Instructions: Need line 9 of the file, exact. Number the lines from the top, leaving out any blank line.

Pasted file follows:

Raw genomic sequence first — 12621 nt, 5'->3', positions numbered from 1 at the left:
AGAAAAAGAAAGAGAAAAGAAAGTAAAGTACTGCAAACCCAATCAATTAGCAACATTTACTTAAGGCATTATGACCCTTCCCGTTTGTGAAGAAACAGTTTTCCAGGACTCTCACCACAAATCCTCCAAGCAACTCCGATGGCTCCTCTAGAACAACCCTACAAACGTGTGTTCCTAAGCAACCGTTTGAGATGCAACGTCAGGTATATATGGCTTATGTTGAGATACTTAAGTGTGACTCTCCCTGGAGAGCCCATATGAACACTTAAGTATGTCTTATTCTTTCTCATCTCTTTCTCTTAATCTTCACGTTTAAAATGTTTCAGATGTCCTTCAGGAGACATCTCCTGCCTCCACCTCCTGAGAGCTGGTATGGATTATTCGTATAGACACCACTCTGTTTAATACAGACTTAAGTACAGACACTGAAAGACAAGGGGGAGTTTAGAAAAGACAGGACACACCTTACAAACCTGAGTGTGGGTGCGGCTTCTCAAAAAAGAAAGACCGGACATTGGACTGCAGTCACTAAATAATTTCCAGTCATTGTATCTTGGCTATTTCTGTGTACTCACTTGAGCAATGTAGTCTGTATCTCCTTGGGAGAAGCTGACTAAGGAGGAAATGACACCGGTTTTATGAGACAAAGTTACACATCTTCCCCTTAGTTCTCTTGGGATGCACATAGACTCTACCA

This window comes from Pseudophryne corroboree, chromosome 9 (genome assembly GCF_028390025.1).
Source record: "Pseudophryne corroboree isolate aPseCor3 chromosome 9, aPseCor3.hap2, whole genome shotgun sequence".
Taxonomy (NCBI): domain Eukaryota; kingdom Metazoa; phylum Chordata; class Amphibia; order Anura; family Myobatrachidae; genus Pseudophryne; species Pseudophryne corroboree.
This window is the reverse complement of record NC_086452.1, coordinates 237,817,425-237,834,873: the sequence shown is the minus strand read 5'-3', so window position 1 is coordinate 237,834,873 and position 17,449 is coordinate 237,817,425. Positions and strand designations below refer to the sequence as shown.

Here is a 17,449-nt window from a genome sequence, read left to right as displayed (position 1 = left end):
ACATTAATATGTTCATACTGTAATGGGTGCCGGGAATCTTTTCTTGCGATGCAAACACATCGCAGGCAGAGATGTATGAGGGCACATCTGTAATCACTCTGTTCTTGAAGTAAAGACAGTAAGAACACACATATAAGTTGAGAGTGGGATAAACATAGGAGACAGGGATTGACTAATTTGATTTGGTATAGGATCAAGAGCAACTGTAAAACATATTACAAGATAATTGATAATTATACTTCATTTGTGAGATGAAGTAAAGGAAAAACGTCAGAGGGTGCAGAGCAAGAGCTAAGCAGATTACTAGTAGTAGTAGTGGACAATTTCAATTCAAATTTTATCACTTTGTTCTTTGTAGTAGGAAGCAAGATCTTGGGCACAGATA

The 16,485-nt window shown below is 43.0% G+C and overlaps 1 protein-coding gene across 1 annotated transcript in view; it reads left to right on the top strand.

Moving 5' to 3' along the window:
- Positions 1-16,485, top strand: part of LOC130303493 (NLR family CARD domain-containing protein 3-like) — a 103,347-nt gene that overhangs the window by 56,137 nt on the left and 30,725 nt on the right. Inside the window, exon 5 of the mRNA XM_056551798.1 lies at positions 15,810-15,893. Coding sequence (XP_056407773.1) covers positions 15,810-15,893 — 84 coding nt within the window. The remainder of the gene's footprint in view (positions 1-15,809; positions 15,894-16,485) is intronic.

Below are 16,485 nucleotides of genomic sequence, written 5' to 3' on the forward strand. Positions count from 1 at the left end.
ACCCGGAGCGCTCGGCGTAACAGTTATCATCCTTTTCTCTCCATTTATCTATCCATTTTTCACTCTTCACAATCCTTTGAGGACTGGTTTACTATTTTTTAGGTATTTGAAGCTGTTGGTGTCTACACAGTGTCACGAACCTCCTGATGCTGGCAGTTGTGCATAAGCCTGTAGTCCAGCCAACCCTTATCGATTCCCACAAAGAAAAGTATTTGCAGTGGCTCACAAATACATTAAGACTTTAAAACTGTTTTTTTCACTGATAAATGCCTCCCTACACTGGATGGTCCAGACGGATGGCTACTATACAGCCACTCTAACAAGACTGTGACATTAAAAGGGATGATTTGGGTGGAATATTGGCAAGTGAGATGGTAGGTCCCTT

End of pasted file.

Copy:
The 16,485-nt window shown below is 43.0% G+C and overlaps 1 protein-coding gene across 1 annotated transcript in view; it reads left to right on the top strand.